Hi
I need to to display 2 dates. A ‘from’ date and a ‘to’ date (which should be a year from the ‘from’ date minus 1 day).
Ive got the from date working ($form_data[‘date_created’] is in the format dd/mm/yyyy):

If you look further at strtotime() you can specify modifiers such as “+ 1 year” and “- 1 day” to help do the heavy lifting. I don’t know personally if they deal with leap years, I imagine they do.

I’m concerned about ‘Yesterday’ if the date is the 1st of March, 2019. Because then ‘yesterday’ is Feb 28th, +1 year = 28th Feb 2020. But “1 year from today minus a day” would be the 29th…so order of operations would matter.

You are quite right.
It seemed logical to do it in that order to get it in one shot. Ordinarily with addition and subtraction, order of operation isn’t a concern, but in this case it is.

#1: Why are we doing milliseconds? #2: Except this year, there are 366 * 24 * 60 * 60 * 1000 (milli)seconds. Your math loses a day every 4 years (except years divisible by 100, but not excepting years divisible by 400…)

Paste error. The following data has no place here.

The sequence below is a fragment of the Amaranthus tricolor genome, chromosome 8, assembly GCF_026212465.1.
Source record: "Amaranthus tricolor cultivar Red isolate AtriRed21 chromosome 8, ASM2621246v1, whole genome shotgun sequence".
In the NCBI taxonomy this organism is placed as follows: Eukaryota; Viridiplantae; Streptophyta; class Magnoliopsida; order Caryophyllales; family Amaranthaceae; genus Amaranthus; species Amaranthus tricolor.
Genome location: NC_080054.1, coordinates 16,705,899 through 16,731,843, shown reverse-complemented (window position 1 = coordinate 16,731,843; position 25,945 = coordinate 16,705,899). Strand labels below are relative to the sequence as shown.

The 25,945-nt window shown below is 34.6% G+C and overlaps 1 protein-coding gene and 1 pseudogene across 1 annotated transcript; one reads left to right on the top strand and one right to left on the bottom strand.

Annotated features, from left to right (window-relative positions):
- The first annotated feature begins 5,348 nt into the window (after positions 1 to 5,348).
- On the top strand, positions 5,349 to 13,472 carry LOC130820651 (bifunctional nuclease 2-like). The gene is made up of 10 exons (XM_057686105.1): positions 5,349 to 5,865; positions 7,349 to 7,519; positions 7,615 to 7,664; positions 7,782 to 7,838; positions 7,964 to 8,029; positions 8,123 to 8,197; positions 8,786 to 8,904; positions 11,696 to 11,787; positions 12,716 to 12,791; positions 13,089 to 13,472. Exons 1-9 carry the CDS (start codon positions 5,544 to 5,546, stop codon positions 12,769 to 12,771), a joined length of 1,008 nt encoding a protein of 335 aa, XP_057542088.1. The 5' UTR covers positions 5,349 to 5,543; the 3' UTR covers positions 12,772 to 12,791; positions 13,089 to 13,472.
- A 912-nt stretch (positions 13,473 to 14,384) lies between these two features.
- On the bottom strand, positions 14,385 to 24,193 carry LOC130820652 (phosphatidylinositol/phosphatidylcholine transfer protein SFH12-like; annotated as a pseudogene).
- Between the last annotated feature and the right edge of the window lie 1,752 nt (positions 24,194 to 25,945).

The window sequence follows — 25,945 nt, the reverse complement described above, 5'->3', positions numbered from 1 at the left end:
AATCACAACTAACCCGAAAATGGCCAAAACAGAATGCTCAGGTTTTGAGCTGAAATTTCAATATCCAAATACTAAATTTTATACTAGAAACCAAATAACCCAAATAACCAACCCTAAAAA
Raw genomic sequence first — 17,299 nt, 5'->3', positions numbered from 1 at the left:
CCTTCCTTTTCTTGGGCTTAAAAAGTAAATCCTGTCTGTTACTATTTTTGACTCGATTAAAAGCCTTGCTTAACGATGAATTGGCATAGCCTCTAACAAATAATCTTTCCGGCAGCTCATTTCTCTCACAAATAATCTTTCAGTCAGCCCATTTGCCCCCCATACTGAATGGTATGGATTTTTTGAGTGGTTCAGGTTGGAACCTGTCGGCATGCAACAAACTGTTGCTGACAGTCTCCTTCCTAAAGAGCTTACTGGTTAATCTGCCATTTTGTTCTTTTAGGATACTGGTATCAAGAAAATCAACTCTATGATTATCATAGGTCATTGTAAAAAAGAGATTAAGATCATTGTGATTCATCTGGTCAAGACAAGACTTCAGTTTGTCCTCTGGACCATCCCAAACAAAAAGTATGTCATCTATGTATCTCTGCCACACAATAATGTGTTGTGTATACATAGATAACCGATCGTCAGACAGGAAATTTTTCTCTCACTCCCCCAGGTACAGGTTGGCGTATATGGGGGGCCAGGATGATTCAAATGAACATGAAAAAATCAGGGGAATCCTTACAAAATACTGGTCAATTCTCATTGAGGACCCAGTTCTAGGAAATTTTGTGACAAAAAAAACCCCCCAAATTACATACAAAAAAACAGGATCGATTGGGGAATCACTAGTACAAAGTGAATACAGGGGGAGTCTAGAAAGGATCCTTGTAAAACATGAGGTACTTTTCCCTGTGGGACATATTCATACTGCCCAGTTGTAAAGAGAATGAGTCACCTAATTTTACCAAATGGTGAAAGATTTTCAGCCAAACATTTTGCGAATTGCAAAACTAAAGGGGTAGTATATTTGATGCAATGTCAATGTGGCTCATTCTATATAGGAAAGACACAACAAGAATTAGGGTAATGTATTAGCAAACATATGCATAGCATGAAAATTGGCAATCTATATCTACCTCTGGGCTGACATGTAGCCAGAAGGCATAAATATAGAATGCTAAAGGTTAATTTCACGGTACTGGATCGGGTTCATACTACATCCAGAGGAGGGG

I can’t see why you’d need such potential for trouble. Doing it in milliseconds won’t help make it easier to decide whether you need to worry about leap years, all it’ll do is add anxiety about “leap seconds”.

That code doesn’t take into account leap years, so it’s a step backwards really. I think if I wanted to do it by number manipulation I’d probably just do something like:

year += 1
day-of-month -=1
if day-of-month < 1
month -=1
if month < 1 month = 12
day-of-month = last valid day of month
ifend

Does it give the correct answer for all your test cases, with and without leap years, starting on the first day of a month, starting on the last day of a month, starting on New Years day, and load of others?

I think to the nearest day is the level of accuaracy you need to worry about.
So sticking with my simplistic approach, with @m_hutley’s correction, I’m throwing in:-

$toDate = date('F j, Y', strtotime("next year - 1 day"));